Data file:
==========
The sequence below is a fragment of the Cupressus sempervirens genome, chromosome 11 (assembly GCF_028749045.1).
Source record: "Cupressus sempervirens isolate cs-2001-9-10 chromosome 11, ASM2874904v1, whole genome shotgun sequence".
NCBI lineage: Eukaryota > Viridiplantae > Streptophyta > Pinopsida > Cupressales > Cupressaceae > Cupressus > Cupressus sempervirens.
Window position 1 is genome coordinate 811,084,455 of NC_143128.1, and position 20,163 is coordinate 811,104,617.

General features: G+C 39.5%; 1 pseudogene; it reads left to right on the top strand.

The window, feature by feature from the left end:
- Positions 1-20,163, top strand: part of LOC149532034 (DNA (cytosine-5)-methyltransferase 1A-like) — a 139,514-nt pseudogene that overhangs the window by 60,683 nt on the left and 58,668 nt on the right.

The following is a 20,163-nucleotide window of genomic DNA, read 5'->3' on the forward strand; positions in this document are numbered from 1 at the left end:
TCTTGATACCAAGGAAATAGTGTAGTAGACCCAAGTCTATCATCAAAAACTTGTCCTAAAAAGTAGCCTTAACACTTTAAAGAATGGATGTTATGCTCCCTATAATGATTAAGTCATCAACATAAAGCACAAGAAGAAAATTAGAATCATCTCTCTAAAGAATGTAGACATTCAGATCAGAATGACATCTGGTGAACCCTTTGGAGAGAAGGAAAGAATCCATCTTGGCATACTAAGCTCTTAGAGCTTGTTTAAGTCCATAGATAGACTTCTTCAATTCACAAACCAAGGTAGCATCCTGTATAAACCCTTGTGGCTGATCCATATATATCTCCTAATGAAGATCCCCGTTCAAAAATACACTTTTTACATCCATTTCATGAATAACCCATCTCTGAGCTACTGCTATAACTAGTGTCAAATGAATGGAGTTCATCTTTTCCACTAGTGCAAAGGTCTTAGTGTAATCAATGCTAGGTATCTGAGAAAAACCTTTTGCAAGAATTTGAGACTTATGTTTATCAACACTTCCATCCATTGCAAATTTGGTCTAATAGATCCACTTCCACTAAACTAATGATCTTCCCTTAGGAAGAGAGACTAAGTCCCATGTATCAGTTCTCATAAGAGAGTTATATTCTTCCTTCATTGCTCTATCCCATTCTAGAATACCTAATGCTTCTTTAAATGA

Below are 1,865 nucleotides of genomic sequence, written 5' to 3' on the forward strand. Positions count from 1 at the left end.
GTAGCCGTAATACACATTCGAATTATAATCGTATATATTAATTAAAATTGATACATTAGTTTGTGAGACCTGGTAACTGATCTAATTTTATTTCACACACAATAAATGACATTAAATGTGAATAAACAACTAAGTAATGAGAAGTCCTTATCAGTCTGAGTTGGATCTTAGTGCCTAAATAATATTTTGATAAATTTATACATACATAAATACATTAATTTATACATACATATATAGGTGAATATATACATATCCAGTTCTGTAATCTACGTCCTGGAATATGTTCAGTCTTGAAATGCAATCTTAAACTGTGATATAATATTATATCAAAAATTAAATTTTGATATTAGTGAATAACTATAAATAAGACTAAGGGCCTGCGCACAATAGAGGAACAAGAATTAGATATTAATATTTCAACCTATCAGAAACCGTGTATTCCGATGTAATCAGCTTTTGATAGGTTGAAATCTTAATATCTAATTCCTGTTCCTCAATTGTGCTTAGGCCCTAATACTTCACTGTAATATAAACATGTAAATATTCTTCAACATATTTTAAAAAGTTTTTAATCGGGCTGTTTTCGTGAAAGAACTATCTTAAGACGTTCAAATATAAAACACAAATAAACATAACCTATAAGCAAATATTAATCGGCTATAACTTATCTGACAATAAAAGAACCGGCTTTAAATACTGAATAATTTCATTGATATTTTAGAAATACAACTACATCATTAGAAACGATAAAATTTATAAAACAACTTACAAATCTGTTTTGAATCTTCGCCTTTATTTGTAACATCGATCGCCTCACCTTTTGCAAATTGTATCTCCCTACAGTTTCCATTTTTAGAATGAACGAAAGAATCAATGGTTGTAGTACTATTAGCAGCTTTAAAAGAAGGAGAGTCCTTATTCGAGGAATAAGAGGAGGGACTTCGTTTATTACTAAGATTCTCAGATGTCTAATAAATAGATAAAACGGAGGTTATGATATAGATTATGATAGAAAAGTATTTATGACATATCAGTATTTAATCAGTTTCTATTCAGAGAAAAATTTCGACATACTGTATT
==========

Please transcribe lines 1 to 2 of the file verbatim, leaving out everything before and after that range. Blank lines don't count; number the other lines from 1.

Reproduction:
The sequence below is a fragment of the Cupressus sempervirens genome, chromosome 11 (assembly GCF_028749045.1).
Source record: "Cupressus sempervirens isolate cs-2001-9-10 chromosome 11, ASM2874904v1, whole genome shotgun sequence".